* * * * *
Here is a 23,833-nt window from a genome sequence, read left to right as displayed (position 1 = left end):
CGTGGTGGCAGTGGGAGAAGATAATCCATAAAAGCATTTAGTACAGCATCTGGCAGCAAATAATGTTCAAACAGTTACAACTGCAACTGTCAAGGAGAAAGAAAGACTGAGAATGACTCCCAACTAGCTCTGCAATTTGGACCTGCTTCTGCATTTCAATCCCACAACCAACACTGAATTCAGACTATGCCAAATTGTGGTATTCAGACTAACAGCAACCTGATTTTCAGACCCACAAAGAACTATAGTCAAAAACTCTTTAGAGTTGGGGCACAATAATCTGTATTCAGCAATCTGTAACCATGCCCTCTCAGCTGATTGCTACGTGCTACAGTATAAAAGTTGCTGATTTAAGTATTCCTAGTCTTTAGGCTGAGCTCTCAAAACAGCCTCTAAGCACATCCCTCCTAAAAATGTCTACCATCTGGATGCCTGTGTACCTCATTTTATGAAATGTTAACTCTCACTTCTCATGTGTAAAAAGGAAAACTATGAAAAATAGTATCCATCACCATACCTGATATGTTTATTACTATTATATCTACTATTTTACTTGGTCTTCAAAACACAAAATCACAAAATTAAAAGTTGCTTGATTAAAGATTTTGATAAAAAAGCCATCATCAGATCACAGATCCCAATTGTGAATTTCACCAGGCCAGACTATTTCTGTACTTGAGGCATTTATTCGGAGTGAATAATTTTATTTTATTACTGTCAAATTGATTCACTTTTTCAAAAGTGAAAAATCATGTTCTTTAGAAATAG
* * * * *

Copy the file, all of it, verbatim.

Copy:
Here is a 23,833-nt window from a genome sequence, read left to right as displayed (position 1 = left end):
CGTGGTGGCAGTGGGAGAAGATAATCCATAAAAGCATTTAGTACAGCATCTGGCAGCAAATAATGTTCAAACAGTTACAACTGCAACTGTCAAGGAGAAAGAAAGACTGAGAATGACTCCCAACTAGCTCTGCAATTTGGACCTGCTTCTGCATTTCAATCCCACAACCAACACTGAATTCAGACTATGCCAAATTGTGGTATTCAGACTAACAGCAACCTGATTTTCAGACCCACAAAGAACTATAGTCAAAAACTCTTTAGAGTTGGGGCACAATAATCTGTATTCAGCAATCTGTAACCATGCCCTCTCAGCTGATTGCTACGTGCTACAGTATAAAAGTTGCTGATTTAAGTATTCCTAGTCTTTAGGCTGAGCTCTCAAAACAGCCTCTAAGCACATCCCTCCTAAAAATGTCTACCATCTGGATGCCTGTGTACCTCATTTTATGAAATGTTAACTCTCACTTCTCATGTGTAAAAAGGAAAACTATGAAAAATAGTATCCATCACCATACCTGATATGTTTATTACTATTATATCTACTATTTTACTTGGTCTTCAAAACACAAAATCACAAAATTAAAAGTTGCTTGATTAAAGATTTTGATAAAAAAGCCATCATCAGATCACAGATCCCAATTGTGAATTTCACCAGGCCAGACTATTTCTGTACTTGAGGCATTTATTCGGAGTGAATAATTTTATTTTATTACTGTCAAATTGATTCACTTTTTCAAAAGTGAAAAATCATGTTCTTTAGAAATAG